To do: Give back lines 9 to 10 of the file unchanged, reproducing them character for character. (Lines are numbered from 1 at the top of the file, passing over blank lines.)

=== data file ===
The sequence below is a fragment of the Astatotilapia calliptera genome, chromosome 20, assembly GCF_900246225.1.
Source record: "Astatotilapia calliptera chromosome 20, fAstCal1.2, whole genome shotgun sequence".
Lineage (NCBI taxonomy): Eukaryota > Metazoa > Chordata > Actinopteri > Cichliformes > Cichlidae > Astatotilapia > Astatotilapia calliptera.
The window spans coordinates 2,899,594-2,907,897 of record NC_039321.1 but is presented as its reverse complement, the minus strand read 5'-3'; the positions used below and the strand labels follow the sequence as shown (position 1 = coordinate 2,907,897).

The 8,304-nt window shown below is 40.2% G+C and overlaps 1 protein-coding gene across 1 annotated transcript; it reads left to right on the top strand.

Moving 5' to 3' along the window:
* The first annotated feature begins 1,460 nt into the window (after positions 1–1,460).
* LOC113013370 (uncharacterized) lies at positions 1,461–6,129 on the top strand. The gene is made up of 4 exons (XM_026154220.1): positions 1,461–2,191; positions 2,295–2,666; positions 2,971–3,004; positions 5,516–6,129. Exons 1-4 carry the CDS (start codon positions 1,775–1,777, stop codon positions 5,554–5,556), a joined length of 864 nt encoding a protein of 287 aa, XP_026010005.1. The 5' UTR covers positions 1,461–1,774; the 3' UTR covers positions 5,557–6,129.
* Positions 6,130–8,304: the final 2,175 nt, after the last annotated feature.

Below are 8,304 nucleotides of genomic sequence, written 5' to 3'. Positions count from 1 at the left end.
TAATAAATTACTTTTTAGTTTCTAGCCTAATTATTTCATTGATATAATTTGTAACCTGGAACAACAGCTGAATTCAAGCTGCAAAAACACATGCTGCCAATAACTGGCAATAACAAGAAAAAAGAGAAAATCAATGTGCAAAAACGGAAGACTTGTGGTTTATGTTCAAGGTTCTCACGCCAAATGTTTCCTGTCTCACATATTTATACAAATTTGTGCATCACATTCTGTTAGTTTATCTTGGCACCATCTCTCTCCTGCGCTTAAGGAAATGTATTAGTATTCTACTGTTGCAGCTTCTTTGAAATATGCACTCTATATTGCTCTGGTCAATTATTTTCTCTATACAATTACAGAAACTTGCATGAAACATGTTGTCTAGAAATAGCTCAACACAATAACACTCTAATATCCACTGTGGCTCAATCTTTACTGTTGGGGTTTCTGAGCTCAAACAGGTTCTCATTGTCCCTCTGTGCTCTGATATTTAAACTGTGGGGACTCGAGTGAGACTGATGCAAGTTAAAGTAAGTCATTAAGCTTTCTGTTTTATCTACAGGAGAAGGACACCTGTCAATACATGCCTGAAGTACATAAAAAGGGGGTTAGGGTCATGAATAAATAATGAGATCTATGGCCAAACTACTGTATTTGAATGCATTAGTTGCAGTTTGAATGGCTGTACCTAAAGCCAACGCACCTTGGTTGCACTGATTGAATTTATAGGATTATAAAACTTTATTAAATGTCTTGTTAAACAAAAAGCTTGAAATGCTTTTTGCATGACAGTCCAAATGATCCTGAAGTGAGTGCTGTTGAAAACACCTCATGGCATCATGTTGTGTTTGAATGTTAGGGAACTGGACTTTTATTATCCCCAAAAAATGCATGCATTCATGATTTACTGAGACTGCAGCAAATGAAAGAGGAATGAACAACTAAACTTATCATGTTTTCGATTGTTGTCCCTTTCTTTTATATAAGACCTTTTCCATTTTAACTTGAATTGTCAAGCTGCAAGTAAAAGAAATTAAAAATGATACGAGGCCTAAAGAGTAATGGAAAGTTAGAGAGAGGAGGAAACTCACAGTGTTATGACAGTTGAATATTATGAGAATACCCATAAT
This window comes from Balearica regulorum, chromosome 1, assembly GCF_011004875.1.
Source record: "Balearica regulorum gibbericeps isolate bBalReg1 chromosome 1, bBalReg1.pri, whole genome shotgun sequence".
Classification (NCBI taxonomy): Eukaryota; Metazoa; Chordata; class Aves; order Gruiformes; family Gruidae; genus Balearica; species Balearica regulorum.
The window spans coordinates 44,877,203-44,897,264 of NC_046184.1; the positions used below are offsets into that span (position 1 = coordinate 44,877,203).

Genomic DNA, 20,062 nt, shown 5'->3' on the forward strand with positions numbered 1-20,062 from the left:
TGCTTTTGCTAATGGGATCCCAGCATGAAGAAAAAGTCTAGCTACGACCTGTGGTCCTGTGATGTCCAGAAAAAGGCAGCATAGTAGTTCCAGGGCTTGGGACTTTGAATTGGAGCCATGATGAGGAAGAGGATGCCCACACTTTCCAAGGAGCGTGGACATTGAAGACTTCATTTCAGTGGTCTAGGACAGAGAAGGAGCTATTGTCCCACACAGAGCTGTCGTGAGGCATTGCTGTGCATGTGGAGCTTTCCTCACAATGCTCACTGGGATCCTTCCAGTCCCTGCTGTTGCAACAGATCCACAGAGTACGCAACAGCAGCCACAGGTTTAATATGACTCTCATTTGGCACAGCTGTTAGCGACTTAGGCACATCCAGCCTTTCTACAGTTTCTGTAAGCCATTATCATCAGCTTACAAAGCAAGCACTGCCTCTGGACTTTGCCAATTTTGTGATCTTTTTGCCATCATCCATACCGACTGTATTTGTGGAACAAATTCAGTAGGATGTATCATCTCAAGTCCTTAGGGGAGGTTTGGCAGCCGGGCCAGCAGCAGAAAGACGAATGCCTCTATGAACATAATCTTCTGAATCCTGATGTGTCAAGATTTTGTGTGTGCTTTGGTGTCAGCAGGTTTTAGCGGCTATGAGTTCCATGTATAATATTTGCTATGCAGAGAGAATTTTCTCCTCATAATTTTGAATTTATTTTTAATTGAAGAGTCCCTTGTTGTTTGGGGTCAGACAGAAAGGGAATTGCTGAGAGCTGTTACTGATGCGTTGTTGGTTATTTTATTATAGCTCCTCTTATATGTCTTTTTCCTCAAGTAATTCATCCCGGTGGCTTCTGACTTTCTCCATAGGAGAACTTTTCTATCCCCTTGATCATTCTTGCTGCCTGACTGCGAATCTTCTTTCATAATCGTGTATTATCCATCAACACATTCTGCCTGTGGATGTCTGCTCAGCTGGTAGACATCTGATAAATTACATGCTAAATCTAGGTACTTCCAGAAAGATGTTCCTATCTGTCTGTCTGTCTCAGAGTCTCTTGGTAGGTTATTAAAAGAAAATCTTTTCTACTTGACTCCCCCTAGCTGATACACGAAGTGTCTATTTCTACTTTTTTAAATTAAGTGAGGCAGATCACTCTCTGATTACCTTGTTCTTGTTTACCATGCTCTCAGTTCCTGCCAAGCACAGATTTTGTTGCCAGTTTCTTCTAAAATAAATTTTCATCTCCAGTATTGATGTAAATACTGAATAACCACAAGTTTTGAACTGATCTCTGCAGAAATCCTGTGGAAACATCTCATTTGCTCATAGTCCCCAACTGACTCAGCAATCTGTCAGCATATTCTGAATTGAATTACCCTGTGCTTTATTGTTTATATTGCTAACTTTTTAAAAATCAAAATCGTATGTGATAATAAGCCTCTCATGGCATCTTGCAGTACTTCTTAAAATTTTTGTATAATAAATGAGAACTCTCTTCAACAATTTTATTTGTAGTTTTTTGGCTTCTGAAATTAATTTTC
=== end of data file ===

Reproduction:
* Positions 6,130–8,304: the final 2,175 nt, after the last annotated feature.

Below are 8,304 nucleotides of genomic sequence, written 5' to 3'. Positions count from 1 at the left end.